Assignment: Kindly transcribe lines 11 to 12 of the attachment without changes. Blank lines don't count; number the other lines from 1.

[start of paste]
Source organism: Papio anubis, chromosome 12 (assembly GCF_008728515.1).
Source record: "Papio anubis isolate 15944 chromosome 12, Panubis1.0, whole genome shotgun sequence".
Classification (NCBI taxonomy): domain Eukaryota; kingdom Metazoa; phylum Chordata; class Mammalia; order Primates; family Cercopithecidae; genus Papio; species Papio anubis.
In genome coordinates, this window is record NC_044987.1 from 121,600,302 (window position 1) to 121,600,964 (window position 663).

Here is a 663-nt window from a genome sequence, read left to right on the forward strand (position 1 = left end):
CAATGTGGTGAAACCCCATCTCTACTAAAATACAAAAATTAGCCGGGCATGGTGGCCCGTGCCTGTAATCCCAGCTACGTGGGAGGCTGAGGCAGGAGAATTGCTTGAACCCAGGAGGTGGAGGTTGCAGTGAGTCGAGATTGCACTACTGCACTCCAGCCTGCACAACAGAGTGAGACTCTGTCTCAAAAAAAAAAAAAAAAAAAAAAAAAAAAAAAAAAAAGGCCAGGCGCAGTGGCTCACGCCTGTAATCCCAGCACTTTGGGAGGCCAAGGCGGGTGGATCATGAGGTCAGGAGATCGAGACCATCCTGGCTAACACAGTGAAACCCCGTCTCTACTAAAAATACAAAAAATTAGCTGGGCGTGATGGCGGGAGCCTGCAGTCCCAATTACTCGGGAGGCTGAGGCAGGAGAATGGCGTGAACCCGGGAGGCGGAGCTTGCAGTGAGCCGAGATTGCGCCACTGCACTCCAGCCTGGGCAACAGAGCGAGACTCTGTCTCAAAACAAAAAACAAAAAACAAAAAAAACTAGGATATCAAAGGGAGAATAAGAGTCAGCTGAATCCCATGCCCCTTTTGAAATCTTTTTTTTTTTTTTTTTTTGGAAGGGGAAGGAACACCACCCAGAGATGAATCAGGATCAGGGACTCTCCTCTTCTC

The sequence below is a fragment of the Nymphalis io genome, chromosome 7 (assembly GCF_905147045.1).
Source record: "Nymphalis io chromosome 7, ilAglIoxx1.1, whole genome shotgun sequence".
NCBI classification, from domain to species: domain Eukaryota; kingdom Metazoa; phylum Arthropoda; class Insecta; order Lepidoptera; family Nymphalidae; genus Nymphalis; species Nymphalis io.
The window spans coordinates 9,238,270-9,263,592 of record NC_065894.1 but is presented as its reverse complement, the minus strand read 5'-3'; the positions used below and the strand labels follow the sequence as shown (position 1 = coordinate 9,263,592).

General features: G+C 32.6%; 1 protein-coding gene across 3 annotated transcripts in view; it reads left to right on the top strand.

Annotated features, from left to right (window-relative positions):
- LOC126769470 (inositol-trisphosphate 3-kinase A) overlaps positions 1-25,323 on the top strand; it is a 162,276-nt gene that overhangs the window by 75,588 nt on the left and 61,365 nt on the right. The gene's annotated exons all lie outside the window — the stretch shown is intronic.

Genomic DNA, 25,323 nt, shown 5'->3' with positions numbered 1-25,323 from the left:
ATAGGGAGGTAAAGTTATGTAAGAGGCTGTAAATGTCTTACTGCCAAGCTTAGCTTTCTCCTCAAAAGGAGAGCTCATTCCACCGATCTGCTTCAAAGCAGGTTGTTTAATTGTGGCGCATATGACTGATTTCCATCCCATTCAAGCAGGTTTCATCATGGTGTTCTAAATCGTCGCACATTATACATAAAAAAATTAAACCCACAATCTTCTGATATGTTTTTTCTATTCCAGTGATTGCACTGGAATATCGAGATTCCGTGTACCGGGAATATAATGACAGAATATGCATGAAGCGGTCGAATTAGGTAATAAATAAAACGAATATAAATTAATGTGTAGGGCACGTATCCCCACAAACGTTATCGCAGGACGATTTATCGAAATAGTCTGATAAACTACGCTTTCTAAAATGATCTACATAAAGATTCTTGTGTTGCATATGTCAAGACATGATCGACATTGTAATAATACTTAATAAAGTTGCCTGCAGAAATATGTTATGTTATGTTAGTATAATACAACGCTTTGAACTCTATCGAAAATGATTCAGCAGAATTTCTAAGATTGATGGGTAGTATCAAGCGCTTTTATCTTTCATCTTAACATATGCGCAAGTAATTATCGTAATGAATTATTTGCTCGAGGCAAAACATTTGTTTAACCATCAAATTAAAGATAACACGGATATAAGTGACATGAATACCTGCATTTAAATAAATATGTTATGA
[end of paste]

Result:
General features: G+C 32.6%; 1 protein-coding gene across 3 annotated transcripts in view; it reads left to right on the top strand.

Annotated features, from left to right (window-relative positions):